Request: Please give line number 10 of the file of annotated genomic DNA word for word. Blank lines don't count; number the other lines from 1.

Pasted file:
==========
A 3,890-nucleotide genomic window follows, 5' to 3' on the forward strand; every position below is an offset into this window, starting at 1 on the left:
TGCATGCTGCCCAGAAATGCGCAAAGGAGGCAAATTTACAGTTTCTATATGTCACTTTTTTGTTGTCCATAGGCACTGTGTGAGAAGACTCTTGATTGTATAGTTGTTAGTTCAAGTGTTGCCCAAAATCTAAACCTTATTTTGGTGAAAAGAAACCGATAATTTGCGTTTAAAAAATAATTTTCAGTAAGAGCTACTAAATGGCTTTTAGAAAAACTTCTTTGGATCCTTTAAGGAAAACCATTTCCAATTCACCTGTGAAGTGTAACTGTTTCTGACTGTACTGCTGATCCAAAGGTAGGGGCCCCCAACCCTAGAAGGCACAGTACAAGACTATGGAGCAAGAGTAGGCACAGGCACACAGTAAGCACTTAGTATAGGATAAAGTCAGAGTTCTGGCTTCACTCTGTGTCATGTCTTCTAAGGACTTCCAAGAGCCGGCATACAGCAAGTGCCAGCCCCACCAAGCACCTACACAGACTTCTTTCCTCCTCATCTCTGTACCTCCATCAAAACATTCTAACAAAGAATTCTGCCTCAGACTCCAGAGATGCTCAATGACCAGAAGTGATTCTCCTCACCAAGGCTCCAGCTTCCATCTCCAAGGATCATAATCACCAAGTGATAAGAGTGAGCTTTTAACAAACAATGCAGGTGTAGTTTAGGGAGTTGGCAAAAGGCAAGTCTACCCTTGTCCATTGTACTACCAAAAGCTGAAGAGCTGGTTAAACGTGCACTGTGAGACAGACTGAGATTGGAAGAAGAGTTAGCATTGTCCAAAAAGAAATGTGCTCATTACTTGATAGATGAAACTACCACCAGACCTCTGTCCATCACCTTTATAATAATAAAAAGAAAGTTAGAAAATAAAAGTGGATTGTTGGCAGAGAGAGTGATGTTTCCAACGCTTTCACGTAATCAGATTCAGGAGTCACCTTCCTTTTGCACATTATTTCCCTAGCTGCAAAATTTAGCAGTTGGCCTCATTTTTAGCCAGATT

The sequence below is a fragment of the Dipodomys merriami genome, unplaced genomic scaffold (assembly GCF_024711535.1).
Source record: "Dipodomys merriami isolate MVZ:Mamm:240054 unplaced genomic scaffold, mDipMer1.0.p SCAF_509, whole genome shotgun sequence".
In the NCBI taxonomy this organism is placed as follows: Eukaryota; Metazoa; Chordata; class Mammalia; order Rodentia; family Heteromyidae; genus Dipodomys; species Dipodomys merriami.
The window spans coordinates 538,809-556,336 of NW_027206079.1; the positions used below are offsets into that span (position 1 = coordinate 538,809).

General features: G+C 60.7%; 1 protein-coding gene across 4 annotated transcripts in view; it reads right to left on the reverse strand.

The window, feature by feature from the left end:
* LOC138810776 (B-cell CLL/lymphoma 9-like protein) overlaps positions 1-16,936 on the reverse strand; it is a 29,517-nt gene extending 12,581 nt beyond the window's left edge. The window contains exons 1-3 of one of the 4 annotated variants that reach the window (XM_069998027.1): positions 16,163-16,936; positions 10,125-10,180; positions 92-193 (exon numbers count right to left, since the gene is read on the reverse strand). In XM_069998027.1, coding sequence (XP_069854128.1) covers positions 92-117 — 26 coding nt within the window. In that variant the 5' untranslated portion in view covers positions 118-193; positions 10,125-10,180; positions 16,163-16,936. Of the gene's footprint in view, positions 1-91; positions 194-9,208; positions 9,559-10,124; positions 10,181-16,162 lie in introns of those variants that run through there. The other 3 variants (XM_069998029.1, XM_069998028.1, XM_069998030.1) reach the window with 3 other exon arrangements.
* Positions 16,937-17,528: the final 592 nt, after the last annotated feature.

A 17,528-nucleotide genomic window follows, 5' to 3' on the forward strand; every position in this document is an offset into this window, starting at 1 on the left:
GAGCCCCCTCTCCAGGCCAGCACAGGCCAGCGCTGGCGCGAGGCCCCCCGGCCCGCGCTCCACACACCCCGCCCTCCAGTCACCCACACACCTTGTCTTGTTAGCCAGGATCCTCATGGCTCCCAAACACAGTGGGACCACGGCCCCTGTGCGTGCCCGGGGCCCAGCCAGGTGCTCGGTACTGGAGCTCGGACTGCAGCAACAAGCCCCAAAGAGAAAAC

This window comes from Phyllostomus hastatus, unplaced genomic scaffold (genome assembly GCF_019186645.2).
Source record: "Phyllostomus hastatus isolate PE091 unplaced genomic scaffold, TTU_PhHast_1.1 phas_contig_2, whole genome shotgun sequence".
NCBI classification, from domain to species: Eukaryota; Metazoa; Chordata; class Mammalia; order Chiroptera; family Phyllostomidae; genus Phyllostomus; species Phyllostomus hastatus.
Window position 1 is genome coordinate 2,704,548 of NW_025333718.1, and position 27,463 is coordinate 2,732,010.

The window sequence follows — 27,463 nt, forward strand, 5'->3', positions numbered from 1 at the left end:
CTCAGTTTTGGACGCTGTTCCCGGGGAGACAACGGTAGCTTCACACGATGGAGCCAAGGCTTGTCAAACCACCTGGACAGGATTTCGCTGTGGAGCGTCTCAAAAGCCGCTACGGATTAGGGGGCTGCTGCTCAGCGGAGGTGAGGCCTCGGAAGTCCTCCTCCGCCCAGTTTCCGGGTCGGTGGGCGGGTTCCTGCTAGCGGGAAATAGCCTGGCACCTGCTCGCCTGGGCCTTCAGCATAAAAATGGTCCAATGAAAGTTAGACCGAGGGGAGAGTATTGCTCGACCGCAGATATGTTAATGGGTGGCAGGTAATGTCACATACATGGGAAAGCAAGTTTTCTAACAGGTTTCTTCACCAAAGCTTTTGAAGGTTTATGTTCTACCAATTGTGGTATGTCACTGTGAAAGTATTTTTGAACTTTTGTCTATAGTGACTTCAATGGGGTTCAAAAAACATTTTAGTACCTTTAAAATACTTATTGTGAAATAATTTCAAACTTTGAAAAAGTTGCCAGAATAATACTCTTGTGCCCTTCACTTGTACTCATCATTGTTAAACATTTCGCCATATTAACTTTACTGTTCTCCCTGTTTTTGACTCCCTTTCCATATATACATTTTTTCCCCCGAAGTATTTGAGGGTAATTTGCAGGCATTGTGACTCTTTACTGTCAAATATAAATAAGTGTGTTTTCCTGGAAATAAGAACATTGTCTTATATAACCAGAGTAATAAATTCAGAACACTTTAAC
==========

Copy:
* Positions 16,937-17,528: the final 592 nt, after the last annotated feature.